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Unlearning Team Myths

by Ryan T. Hartwig

Most people know, or think they know, something about working effectively in teams. From an early age, we learn how to function in groups and be good team players. Yet, despite all we “know” about teamwork, frustration and ineffectiveness often prevail, because much of what we “know” does not align with research and critical thought. We work poorly in teams because we think poorly about teamwork.

To make the most of collaboration, we must transform our thoughts about teamwork. Every day in my classroom, I challenge students to unlearn much of what they know about communication. In my book, Burst: Bursting the Bubbles of 5 Teamwork Myths, I help people unlearn common, but delusional, notions about the way we work in teams.

Myth 1: Teams are best built on trust and relationship.

Taking our cues from Patrick Lencioni, author of the bestselling book The Five Dysfunctions of a Team, we believe trust is the foundation for team performance. In response, we prioritize building relationships and trust when forming groups. Prompt awkward team-building activities. But, extensive research on group development, summarized well in Susan Wheelan’s Creating Effective Teams, clearly demonstrates that no matter the trust level, a small group or team will not succeed without articulation of and commitment to clear vision, purpose, and performance challenges. The best teams immediately clarify and then pursue their purpose, knowing that trust results through performance, not before it.

Build teams on and around purpose so that your team can accomplish its mission and build solid, trusting relationships.

Myth 2: Teamwork requires people to set aside their self-interests.

There’s no “I” in team, or so the saying goes. This is absurd—there is an “I” in everything we do. Though some scholars and practitioners suggest people on teams put aside their narrow self-interests in favor of the team’s interests, they miss a fundamental part of the human condition. Though we can be altruistic to an extent, we never fully set aside our self-interests. Software company Red Gate understands this phenomenon, encouraging employees to “attempt to do the best work of your life,” explaining, “We’d like you to achieve your own greatness and to be all that you can be.” Because people commit to and give their best to a team when they can reach individual goals while pursuing team goals, great teams not only allow, but encourage, people to fulfill their personal interests as part of the team.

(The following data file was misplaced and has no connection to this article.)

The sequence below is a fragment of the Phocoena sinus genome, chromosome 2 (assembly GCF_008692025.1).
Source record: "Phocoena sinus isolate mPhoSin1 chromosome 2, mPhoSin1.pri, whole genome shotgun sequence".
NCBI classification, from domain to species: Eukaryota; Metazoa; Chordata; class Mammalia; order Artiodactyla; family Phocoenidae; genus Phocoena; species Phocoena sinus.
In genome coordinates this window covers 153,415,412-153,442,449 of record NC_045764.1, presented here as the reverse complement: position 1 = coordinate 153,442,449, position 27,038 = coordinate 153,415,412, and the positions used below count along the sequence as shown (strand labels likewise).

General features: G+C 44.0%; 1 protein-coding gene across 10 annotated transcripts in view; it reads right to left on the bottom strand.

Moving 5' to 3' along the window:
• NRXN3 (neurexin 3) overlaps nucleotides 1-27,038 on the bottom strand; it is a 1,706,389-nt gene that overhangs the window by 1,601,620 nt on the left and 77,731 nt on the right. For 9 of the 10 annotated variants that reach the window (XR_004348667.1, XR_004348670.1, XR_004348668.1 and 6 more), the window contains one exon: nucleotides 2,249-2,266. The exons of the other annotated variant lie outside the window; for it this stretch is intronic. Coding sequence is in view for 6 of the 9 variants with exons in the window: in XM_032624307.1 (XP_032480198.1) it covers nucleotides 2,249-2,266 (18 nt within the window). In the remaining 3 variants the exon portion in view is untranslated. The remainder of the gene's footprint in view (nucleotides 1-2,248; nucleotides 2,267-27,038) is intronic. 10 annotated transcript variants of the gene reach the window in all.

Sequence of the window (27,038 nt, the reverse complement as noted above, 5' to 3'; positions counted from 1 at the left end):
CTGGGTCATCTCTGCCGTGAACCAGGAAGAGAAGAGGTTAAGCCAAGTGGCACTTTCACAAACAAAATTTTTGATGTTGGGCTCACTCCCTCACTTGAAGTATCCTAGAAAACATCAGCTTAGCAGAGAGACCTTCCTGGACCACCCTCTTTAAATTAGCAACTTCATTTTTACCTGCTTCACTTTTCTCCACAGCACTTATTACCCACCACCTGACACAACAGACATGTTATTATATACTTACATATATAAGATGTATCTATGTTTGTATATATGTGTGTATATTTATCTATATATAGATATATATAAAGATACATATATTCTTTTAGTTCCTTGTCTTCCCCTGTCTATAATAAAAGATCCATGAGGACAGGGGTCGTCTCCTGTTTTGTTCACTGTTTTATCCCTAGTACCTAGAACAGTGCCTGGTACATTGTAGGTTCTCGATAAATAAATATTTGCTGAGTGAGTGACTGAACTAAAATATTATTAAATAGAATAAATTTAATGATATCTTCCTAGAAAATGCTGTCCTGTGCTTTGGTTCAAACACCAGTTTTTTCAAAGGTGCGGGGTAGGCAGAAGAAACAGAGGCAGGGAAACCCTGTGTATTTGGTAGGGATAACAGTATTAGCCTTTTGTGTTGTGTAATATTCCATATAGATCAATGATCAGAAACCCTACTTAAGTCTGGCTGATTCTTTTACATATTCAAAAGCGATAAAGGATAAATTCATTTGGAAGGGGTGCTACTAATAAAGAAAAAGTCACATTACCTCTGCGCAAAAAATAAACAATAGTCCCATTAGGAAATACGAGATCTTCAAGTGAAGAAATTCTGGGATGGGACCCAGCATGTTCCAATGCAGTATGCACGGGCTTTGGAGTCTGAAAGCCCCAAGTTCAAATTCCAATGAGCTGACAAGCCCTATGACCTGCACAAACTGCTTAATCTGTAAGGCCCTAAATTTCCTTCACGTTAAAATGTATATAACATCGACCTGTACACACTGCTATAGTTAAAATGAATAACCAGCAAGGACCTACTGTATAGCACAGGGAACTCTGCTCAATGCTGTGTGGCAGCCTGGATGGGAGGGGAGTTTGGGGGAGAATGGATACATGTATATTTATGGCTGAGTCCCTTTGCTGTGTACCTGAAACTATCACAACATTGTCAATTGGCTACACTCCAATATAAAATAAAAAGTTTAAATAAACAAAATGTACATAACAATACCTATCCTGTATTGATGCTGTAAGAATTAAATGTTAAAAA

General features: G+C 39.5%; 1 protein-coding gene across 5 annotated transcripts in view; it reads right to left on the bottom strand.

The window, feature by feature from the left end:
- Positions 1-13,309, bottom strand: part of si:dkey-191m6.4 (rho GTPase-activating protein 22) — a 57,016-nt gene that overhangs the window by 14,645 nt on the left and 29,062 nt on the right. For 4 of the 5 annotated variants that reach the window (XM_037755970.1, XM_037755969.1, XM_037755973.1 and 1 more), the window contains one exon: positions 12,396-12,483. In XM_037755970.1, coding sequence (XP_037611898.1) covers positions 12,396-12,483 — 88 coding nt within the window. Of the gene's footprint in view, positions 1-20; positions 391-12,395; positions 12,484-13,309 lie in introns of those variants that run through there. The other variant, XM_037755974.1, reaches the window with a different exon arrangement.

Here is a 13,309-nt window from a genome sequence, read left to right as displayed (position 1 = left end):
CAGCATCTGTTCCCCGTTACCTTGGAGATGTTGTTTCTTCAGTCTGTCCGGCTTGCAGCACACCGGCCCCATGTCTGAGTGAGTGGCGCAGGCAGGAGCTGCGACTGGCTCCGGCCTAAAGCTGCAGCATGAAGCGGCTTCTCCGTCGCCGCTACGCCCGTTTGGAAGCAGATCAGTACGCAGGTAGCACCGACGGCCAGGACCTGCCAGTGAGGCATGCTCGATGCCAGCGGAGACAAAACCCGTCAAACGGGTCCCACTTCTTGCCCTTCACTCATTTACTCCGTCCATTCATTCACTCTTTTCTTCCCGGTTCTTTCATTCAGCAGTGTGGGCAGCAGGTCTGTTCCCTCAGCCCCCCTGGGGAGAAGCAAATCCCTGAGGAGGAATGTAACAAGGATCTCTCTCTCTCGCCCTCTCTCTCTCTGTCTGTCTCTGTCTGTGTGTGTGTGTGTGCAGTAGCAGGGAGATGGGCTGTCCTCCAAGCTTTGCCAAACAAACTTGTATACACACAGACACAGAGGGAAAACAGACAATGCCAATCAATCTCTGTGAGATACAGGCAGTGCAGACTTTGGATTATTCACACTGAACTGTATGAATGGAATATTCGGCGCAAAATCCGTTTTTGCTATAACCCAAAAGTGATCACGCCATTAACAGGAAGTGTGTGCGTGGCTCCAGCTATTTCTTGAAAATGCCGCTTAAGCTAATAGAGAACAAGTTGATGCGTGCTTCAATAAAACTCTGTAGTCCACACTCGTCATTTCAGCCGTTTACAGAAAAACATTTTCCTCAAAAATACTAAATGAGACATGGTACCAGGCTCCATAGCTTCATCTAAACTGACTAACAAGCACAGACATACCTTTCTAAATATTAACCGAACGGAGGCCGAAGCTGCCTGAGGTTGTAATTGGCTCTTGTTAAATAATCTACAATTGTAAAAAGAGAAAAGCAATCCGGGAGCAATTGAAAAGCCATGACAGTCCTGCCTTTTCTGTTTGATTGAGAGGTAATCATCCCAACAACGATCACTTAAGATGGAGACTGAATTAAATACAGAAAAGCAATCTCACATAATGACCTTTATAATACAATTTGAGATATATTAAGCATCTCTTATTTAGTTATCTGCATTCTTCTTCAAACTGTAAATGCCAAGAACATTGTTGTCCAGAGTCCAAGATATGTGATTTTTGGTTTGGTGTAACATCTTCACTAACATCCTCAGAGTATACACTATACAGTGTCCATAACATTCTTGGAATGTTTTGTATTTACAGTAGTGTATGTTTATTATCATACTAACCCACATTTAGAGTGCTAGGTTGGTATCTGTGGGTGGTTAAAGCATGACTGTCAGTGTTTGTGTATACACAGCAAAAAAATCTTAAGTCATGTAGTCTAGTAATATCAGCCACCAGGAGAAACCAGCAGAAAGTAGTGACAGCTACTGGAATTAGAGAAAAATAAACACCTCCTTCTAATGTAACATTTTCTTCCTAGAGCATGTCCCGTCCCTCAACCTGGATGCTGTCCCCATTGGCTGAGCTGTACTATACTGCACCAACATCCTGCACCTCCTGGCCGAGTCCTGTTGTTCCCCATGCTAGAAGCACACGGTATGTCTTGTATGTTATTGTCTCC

Rather than forcing people to leave their interests at the door, build teams that embrace individuals’ interests and passions. Those teams will succeed as people pursue both individual and team goals.

Myth 3: Teams must establish a leader.

Believing that team success relies on strong leadership, we often quickly assign someone to be the team leader. In doing so, we wrongly interpret leadership as something an established leader does, rather than behavior that leads. Contrary to popular opinion, the best teams comprise multiple people who exercise leadership, whether they hold formal leadership positions or not. Numerous studies indicate that formal leaders account for only a small part (as little as 15 percent in one study) of variance in team performance.1 Social psychologists call this pervasive overemphasis of positional leadership the leadership attribution error. In support of the concept, my own study of nearly 150 church leadership teams2­­ indicated that personality, behavior, or style of the team’s formal leader did not predict significant differences in overall team performance.

Whether you are labeled “the leader” or not, empower yourself and start leading. Do the things that constitute effective team leadership, including parsing out those duties among other team members. If you are the formal leader, do not merely occupy the position—lead.

If you are weary of group projects and team-building nonsense, stop thinking of leadership as something reserved for those higher up the ladder. Start leading. If you serve in a formal role of authority, clarify and pursue your team’s purpose while preserving group members’ self-interests. A purpose-focused team that invites all members to pursue their own goals and exercise leadership will perform at a high level and enjoy the process.

Ryan T. Hartwig, Ph.D., is an assistant professor of communication studies at Azusa Pacific University. His book is available on Amazon.com. rhartwig@apu.edu

1Hackman, J. R., and Wageman, R. “When and How Team Leaders Matter,” Research in Organizational Behavior, 26 (2005): 37–74. Meindl, James R., Ehrlich, S. B., and Dukerich, J. M. “The Romance of Leadership,” Administrative Science Quarterly, 30 (1985): 78–102.

For more information about this study, visit ryanhartwig.com/research/leadteamstudy/.

"The chief object of education is not to learn things; nay the chief object of education is to unlearn things."
- G.K. Chesterton
"To make the most of collaboration, we must transform out thoughts about teamwork."
- Ryan Hartwig, Ph.D.

Originally published in the Fall '13 issue of APU Life. Download the full issue (PDF).